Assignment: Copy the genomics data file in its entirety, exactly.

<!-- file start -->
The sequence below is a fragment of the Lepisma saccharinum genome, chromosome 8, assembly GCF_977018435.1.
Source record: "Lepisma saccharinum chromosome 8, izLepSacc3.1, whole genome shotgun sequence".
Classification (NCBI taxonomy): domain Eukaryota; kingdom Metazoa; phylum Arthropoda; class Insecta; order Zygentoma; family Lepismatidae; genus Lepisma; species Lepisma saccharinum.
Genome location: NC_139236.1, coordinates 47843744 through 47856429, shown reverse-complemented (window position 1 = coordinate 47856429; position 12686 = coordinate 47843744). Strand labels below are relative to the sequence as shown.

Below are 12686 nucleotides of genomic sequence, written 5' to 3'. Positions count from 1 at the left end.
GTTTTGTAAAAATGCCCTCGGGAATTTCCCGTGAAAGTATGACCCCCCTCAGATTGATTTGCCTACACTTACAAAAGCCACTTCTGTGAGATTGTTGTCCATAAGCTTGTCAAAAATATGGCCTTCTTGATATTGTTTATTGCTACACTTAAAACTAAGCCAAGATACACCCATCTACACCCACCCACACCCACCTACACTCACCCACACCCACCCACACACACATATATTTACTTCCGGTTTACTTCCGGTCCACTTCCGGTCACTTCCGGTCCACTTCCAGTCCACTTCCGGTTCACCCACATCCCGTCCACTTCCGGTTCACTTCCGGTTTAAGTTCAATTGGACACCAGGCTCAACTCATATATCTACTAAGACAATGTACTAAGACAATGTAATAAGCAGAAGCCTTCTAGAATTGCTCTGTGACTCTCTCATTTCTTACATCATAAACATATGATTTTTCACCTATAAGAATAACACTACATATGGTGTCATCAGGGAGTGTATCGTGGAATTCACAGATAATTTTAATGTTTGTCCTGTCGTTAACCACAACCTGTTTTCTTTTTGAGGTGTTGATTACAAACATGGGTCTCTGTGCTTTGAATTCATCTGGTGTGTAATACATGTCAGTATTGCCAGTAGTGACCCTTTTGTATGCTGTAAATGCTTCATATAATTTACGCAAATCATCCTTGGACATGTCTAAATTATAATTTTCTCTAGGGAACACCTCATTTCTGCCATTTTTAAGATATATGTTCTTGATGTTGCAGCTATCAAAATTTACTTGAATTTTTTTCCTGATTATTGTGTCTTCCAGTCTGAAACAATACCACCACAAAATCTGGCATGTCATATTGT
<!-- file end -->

The sequence below is a fragment of the Lepisma saccharinum genome, chromosome 8, assembly GCF_977018435.1.
Source record: "Lepisma saccharinum chromosome 8, izLepSacc3.1, whole genome shotgun sequence".
Classification (NCBI taxonomy): domain Eukaryota; kingdom Metazoa; phylum Arthropoda; class Insecta; order Zygentoma; family Lepismatidae; genus Lepisma; species Lepisma saccharinum.
Genome location: NC_139236.1, coordinates 47843744 through 47856429, shown reverse-complemented (window position 1 = coordinate 47856429; position 12686 = coordinate 47843744). Strand labels below are relative to the sequence as shown.

Below are 12686 nucleotides of genomic sequence, written 5' to 3'. Positions count from 1 at the left end.
GTTTTGTAAAAATGCCCTCGGGAATTTCCCGTGAAAGTATGACCCCCCTCAGATTGATTTGCCTACACTTACAAAAGCCACTTCTGTGAGATTGTTGTCCATAAGCTTGTCAAAAATATGGCCTTCTTGATATTGTTTATTGCTACACTTAAAACTAAGCCAAGATACACCCATCTACACCCACCCACACCCACCTACACTCACCCACACCCACCCACACACACATATATTTACTTCCGGTTTACTTCCGGTCCACTTCCGGTCACTTCCGGTCCACTTCCAGTCCACTTCCGGTTCACCCACATCCCGTCCACTTCCGGTTCACTTCCGGTTTAAGTTCAATTGGACACCAGGCTCAACTCATATATCTACTAAGACAATGTACTAAGACAATGTAATAAGCAGAAGCCTTCTAGAATTGCTCTGTGACTCTCTCATTTCTTACATCATAAACATATGATTTTTCACCTATAAGAATAACACTACATATGGTGTCATCAGGGAGTGTATCGTGGAATTCACAGATAATTTTAATGTTTGTCCTGTCGTTAACCACAACCTGTTTTCTTTTTGAGGTGTTGATTACAAACATGGGTCTCTGTGCTTTGAATTCATCTGGTGTGTAATACATGTCAGTATTGCCAGTAGTGACCCTTTTGTATGCTGTAAATGCTTCATATAATTTACGCAAATCATCCTTGGACATGTCTAAATTATAATTTTCTCTAGGGAACACCTCATTTCTGCCATTTTTAAGATATATGTTCTTGATGTTGCAGCTATCAAAATTTACTTGAATTTTTTTCCTGATTATTGTGTCTTCCAGTCTGAAACAATACCACCACAAAATCTGGCATGTCATATTGT